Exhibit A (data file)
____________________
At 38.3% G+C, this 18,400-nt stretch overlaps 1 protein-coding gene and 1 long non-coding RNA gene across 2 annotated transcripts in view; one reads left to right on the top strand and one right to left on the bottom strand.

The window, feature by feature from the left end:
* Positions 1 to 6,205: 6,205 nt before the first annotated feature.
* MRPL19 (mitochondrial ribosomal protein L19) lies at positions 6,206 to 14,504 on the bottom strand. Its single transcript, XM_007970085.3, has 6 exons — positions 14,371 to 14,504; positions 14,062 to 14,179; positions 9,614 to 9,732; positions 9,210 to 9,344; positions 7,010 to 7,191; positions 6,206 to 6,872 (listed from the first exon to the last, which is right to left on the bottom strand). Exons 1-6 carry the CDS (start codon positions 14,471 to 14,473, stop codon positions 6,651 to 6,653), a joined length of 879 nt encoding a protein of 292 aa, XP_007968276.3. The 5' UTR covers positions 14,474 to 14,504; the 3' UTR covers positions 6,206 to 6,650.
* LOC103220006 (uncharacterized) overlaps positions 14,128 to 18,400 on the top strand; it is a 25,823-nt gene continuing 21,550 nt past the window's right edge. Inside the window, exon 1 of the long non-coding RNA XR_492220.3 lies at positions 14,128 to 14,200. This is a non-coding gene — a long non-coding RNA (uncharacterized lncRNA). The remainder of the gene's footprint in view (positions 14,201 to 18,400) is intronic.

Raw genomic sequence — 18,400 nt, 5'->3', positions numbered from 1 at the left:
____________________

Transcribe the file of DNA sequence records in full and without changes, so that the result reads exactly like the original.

At 38.3% G+C, this 18,400-nt stretch overlaps 1 protein-coding gene and 1 long non-coding RNA gene across 2 annotated transcripts in view; one reads left to right on the top strand and one right to left on the bottom strand.

The window, feature by feature from the left end:
* Positions 1 to 6,205: 6,205 nt before the first annotated feature.
* MRPL19 (mitochondrial ribosomal protein L19) lies at positions 6,206 to 14,504 on the bottom strand. Its single transcript, XM_007970085.3, has 6 exons — positions 14,371 to 14,504; positions 14,062 to 14,179; positions 9,614 to 9,732; positions 9,210 to 9,344; positions 7,010 to 7,191; positions 6,206 to 6,872 (listed from the first exon to the last, which is right to left on the bottom strand). Exons 1-6 carry the CDS (start codon positions 14,471 to 14,473, stop codon positions 6,651 to 6,653), a joined length of 879 nt encoding a protein of 292 aa, XP_007968276.3. The 5' UTR covers positions 14,474 to 14,504; the 3' UTR covers positions 6,206 to 6,650.
* LOC103220006 (uncharacterized) overlaps positions 14,128 to 18,400 on the top strand; it is a 25,823-nt gene continuing 21,550 nt past the window's right edge. Inside the window, exon 1 of the long non-coding RNA XR_492220.3 lies at positions 14,128 to 14,200. This is a non-coding gene — a long non-coding RNA (uncharacterized lncRNA). The remainder of the gene's footprint in view (positions 14,201 to 18,400) is intronic.

Raw genomic sequence — 18,400 nt, 5'->3', positions numbered from 1 at the left: